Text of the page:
WASHINGTON -- Congressional budget forecasters said President Barack Obama's spending blueprint would produce significantly deeper long-run deficits than the White House has projected, complicating the task of enacting his ambitious domestic agenda.
"This will make it more challenging for Congress as we craft a budget resolution," said North Dakota Democratic Sen. Kent Conrad. The Senate Budget Committee chairman will be one of the key players steering the White House spending blueprint through Capitol Hill starting next week. "The reality is, we are going to have to make adjustments to the president's budget if we want to keep the deficit on a downward trajectory," Mr. Conrad added.
Last week, Mr. Conrad warned that he is "very concerned" about the budget's long-run implications, saying the level of debt it envisioned "threatens the economic security of this country -- I believe it in my bones."
The Congressional Budget Office on Friday said that, if the Obama budget unveiled last month were approved, the federal government would run deficits averaging nearly $1 trillion a year over the next decade. The cumulative deficit from 2010-19 would be $9.3 trillion, according to the report -- $2.3 trillion more than the administration forecast last month.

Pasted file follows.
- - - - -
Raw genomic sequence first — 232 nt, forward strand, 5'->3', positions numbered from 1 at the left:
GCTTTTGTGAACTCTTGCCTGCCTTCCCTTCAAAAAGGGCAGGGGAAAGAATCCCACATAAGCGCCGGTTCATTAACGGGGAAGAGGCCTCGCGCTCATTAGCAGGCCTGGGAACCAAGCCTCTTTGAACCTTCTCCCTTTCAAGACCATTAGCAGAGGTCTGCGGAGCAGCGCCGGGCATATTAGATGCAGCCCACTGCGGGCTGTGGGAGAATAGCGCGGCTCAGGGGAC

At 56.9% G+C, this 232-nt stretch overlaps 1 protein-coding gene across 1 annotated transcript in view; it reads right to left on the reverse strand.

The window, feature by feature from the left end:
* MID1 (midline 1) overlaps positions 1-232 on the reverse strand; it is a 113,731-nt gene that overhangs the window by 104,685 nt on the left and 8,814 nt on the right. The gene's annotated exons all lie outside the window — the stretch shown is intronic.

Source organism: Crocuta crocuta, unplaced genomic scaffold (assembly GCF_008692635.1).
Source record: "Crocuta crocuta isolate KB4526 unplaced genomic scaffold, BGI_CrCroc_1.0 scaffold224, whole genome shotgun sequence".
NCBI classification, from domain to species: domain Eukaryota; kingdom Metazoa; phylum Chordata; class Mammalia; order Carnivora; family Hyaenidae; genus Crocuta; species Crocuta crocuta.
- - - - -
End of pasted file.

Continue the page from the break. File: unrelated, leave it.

One main reason for the difference in budget estimates is a difference in economic forecasts, with congressional views of long-term growth less optimistic than those of the White House -- in part because of the long-term effects of so much government borrowing. The White House said its projection is more in line with those of private-sector economists. Congressional forecasters also use different accounting rules that tend to be more conservative.
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